Skip to content Skip to footer

Are Organic Businesses Profitable?

Are Organic Businesses Profitable

You may think that businesses care for profits and that businesspeople are greedy and unethical. Over the years and coming to today, this narrative sounds false. Yes, capitalism has its critics that are the first to point fingers at every bad business example.

However, we should not be delusional because times are changing. For every “bad” company that exists out there, there are thousands of other “good” companies. A good company possesses an ethical compass that instead of focusing on profit maximization instead focuses on making the world a better place.

Nevertheless, this does not mean that we should undermine profits. On the contrary, profits are equally crucial with corporate responsibility because businesses are not sustainable without them.

Now you must be wondering, is it easy to be an ethical, sustainable company and profitable at the same time? To answer this question, we are going to use the example of organic food businesses.

What are Organic Food Businesses

Organic food is traditionally grown food without the use of toxic chemicals such as herbicides and pesticides. Typically, those chemicals are found on the bodies of conventionally grown food and are believed to be harmful to our health. However, it is not only health concerns that spearheaded the increase of organic food production worldwide but also nutritional and environmental.

Some of the benefits of organic food are:

  1. More nutritional food. Studies have shown that organic food contains more vitamins and minerals than its conventional counterparts.  
  2. Better taste. Healthy soil produces better crops. Also, organic food cares more about nutritional value than appearance and therefore uses different varieties.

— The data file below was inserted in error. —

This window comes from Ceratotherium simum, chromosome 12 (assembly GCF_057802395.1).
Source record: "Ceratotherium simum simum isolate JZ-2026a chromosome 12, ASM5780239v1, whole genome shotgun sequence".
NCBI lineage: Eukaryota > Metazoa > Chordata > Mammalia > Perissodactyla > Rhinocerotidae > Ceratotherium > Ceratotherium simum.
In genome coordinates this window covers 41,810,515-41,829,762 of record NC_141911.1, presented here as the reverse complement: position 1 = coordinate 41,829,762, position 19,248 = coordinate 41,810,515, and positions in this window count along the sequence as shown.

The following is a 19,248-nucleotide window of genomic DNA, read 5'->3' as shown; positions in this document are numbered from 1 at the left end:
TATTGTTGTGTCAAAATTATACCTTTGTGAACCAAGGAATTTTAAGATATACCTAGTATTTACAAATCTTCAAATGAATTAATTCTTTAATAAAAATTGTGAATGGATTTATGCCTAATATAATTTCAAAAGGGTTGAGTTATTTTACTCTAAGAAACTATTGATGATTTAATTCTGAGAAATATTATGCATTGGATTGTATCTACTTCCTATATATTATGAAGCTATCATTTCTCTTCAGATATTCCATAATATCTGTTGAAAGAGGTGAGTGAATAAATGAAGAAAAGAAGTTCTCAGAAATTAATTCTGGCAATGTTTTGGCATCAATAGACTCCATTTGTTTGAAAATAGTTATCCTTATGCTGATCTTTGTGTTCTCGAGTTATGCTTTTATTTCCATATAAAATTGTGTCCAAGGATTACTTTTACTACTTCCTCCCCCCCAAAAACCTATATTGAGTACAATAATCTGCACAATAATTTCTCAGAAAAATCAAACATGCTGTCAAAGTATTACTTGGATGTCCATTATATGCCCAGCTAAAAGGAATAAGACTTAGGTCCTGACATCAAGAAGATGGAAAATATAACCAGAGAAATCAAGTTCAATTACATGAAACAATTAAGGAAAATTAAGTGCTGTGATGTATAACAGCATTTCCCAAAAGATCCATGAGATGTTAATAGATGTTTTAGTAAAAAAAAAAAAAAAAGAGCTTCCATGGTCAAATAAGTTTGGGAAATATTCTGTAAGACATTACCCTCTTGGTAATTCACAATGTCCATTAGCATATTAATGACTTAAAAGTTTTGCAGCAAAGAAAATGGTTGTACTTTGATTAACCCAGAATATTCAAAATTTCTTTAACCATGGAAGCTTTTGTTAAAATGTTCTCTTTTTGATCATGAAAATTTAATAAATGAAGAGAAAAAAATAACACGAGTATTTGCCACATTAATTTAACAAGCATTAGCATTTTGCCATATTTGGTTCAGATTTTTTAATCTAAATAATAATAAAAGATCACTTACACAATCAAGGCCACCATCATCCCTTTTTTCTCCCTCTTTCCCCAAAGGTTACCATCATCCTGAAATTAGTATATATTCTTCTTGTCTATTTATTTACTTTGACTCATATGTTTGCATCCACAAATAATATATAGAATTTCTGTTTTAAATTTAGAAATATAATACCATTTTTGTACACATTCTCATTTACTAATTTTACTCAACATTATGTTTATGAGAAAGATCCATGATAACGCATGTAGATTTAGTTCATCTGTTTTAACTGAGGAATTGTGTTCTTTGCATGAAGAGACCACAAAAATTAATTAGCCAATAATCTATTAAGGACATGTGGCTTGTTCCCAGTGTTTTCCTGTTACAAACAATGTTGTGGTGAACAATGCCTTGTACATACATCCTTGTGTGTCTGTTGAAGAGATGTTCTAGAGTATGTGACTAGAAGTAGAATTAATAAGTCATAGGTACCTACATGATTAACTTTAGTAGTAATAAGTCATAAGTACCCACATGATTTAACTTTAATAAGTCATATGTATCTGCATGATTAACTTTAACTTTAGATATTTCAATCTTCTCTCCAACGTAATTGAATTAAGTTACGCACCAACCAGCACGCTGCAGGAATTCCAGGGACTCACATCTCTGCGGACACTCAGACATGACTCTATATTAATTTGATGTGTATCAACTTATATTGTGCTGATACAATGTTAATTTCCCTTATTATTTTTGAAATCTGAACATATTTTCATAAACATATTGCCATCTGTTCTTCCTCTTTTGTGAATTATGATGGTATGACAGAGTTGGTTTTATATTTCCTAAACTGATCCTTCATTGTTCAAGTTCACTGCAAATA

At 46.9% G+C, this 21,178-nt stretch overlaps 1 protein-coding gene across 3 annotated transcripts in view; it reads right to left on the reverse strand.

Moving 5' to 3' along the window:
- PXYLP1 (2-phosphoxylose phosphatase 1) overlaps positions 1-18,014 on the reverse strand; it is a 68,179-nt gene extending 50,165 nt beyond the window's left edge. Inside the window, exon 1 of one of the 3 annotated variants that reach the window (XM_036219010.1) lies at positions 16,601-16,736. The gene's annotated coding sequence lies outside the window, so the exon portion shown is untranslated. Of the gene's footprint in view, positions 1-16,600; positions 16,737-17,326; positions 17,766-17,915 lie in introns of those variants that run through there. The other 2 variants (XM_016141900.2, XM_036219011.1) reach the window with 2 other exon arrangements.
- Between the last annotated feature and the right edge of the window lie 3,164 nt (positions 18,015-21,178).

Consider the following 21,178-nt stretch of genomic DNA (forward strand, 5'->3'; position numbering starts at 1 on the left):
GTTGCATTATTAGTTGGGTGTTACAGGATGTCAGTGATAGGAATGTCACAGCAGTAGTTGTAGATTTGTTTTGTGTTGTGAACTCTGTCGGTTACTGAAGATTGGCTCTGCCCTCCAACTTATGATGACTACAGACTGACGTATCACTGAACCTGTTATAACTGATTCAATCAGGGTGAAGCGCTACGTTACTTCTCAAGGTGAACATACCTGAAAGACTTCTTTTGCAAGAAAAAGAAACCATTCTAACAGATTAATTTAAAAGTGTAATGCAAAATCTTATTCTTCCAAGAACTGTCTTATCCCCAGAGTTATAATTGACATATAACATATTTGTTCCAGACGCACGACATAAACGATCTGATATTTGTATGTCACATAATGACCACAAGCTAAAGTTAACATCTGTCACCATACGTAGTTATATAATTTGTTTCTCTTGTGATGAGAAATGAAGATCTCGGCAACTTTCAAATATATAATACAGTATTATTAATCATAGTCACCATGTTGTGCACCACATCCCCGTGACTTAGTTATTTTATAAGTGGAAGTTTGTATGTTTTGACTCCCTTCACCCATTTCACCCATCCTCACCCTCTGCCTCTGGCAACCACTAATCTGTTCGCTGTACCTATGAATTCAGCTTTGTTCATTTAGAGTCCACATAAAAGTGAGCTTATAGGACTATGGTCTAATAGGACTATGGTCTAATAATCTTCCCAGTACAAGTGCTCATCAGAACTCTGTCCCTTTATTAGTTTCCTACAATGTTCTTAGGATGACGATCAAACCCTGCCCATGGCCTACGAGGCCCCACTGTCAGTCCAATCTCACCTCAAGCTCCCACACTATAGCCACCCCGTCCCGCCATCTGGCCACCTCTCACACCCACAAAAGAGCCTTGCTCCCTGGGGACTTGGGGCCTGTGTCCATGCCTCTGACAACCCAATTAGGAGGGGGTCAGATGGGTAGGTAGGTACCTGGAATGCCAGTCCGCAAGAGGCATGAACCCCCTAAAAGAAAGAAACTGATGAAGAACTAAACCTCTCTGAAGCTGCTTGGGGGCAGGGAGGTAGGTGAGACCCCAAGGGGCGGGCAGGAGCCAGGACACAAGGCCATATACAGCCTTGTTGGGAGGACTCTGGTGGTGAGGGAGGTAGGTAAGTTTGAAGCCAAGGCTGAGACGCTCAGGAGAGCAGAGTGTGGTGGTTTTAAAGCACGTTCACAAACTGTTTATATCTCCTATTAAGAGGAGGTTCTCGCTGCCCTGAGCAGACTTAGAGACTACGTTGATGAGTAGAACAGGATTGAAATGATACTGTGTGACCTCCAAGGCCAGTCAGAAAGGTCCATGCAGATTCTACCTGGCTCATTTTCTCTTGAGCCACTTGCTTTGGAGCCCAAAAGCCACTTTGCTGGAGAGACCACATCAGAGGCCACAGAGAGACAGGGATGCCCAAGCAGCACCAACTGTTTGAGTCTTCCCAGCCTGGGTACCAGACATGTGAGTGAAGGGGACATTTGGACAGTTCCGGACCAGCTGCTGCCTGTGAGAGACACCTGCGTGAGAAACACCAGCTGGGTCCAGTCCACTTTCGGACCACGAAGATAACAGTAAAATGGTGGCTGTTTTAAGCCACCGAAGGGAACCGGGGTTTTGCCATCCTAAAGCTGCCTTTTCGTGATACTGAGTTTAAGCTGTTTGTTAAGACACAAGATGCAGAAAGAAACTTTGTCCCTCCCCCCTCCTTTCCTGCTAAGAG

3. No GMO. Genetically modified organisms (GMO) have already entered the food chain for decades. Despite their usefulness, we have not yet concluded on the result of GMOs on our health.
  4. Ecosystem preservation. Using fewer pesticides and herbicides and crop rotation preserves the soil and maintains a balance in the ecosystems.
  5. Less pollution. The use of agricultural chemicals in conventional farming pollutes the soil and our water supplies.  

However, becoming an organic business is no easy task. Organic businesses need to be certified first as such by following a process of three years without using any chemicals. Abstaining from chemicals means there is more manual labor to be done, like weeding. The extra demand in labor leads to increased costs coupled with fewer production yields. This burdensome process in labor and money deters many entrepreneurs who wish to create an organic food business.

Sustainability and Profitability

There are many cases of successful sustainable companies that have embraced a proactive role in social responsibility. According to researchers, there is room for profit in organic farming, but it requires much effort. How exactly do organic businesses operate and gain money if they have lower yields and extra labor costs?

As expected, the cost of buying an organic product is higher than buying its conventional counterpart. This is bad news for organic businesses worldwide, especially when it narrows down to price-conscious consumers. Nevertheless, many consumers are willing to pay a premium of about 30% to buy an organic product. In other words, they prefer to pay a little extra for better quality products and environmental protection.

This premium price covers both the costs of the whole production cycle and the costs incurred from the production losses. Loss of production is calculated to approximate 20% of the total yield. Overall, the difference in the profitability of organic farmers to conventional ones is between 22%-35%.

But if this is true, why aren’t there more organic farmers? I will explain by referring you back to the part of this article where organic certification is mentioned. An organic farmer can only be profitable through the extra money or premiums consumers pay for these products. However, lacking the organic certification (it’s a three-year process), you cannot market your products as organic; thus, you sell at a lower price and a loss.

For precisely this reason, the European Union provides incentives to farmers to invest in organic farming.

Institute of Entrepreneurship Development (iED) is a partner to the Erasmus+ consortium ROSE that promotes sustainable practices and help organic businesses to succeed.

To learn more about ROSE partnership and how it helps organic businesses grow, click here.

Go to Top